So this morning I came across something in this book that I couldn't wait to share - it's an explanation of what stimming really is, and how every single one of us does it. Every one of us is doing the same thing kids with autism do, just in a different, more socially acceptable way. They cite kargacademy.com for this definition. Here's the passage:
Stimming is "any nonfunctional behavior involving repetitive or rhythmic action that is an unconscious or purposeful response to anxiety, stress, or boredom. Examples include gum chewing, toe tapping, nail biting, or cracking knuckles.
Examples of abnormal stimming might be -
- hand flapping, body rocking, spinning or flipping of objects
- repetitive vocal sequences (humming, mouth or throat noises)
- Imposed sensory input behaviors (atypical body postures, teeth grinding smelling, tasting, staring)"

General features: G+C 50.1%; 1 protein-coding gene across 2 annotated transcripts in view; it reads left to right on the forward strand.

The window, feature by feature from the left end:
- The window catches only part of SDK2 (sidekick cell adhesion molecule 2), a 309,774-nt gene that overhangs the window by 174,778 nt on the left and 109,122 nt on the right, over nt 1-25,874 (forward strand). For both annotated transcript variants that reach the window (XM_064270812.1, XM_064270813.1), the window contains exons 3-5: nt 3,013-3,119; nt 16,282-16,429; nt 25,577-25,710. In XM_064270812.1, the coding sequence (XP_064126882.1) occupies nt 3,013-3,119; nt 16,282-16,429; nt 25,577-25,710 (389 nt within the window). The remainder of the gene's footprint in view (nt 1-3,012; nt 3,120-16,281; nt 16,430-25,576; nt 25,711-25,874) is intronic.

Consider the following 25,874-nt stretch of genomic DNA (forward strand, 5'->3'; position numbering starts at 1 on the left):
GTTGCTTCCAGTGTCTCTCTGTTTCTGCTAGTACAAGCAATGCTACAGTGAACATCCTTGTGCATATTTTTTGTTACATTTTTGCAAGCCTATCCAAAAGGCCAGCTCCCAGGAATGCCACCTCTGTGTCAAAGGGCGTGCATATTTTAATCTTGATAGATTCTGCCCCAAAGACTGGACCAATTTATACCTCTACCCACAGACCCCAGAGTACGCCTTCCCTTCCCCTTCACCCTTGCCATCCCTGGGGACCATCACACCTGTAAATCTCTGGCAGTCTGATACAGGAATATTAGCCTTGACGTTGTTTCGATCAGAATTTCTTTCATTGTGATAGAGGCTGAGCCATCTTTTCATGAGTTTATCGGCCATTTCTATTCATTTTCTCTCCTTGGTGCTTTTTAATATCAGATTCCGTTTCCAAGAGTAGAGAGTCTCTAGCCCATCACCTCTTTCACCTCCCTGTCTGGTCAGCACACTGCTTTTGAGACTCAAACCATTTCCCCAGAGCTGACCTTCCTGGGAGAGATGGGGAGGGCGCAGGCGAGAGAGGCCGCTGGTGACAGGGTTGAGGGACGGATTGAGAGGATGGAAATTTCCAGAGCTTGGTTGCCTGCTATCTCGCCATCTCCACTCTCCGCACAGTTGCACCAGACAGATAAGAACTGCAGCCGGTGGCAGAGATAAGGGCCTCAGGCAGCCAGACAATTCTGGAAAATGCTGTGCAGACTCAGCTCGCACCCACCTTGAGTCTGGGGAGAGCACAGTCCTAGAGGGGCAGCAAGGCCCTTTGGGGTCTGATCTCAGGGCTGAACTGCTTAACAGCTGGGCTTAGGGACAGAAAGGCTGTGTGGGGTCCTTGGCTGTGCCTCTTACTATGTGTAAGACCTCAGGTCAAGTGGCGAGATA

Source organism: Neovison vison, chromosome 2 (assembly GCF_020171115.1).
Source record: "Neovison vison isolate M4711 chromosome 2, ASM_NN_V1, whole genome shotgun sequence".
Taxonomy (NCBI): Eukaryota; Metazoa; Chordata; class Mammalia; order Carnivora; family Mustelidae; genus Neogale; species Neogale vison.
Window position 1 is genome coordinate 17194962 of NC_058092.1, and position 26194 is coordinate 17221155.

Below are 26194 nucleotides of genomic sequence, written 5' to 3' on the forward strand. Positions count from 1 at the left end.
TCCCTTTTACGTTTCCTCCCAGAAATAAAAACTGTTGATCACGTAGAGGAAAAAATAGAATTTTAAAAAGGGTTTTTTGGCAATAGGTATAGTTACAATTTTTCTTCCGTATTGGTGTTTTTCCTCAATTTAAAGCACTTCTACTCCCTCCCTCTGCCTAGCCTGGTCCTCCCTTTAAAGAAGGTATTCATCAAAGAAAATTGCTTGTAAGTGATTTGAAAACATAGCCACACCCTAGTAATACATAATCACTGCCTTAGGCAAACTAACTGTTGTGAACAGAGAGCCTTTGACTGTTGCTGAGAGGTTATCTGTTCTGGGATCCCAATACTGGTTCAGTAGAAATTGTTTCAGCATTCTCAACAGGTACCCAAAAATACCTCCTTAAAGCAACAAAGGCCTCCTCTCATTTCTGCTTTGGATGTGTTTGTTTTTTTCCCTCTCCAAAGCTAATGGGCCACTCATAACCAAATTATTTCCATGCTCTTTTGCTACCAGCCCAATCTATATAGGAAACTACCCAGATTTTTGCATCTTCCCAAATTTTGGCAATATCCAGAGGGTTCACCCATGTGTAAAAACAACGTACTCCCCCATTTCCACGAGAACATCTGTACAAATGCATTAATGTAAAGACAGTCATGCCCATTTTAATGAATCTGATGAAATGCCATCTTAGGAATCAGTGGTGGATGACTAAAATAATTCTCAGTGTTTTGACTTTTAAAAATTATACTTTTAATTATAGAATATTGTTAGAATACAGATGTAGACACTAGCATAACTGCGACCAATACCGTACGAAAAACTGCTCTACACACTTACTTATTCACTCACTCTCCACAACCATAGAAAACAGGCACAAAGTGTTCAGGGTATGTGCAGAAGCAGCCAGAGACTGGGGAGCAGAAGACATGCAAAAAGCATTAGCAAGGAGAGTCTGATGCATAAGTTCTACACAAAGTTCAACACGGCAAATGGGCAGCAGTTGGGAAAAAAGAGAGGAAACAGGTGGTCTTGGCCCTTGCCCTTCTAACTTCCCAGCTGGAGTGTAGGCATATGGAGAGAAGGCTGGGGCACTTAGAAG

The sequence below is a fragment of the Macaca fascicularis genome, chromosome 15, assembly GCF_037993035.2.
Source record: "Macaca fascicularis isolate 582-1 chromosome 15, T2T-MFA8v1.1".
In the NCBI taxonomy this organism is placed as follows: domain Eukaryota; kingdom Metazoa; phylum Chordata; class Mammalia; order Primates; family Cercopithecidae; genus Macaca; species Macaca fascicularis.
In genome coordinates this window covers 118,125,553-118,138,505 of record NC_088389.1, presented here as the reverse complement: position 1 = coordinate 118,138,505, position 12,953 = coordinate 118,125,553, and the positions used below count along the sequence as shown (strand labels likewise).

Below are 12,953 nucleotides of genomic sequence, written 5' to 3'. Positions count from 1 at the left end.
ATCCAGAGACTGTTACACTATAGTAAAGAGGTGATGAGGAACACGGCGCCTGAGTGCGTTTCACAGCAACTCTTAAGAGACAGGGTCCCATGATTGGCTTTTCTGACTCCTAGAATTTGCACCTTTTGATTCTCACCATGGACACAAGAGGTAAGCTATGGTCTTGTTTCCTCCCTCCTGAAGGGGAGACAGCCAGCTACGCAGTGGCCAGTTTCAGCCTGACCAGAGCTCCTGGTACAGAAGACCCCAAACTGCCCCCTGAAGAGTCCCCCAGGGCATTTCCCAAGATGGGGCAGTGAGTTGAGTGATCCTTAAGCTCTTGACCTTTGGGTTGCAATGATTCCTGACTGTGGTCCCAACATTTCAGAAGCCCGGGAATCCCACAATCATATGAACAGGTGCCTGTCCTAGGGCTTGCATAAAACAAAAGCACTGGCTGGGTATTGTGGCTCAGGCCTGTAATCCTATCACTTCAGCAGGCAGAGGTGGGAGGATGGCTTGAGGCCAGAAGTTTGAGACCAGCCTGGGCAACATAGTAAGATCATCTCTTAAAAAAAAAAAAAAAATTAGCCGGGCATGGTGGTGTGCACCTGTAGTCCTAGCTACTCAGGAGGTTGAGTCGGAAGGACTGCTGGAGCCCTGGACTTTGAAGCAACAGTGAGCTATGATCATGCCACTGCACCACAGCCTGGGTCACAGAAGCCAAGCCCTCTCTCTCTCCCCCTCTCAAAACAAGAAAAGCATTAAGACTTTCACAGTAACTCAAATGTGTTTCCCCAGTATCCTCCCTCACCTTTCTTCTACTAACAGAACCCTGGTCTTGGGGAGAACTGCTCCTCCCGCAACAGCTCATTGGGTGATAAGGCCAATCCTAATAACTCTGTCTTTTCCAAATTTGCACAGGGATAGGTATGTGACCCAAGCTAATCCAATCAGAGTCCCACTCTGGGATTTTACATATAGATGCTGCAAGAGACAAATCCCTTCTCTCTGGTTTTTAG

I bounce one knee, almost constantly. It's very difficult for me to sit still, and if I stop concentrating on not bouncing my knee, it'll start up again and I don't even realize it. This is my stim.
Sitting in church with my family when I was growing up, I'd rattle the whole pew. My dad used to tell me to stop it, and I'd tell him that if I stopped bouncing my knee, I wasn't sure where that energy would come out - and it might not be pretty.
When you bite your nails, or tap your foot, or even just chew gum for goodness sake - you are doing the same thing for yourself that a child with autism is doing when he flaps his hands wildly, or in the case of my boys, bounces up and down. It's just that society accepts what you do as normal.
We're all the same.
(By the way, autocorrect, you need to figure out that "stimming" is, in fact, a word.)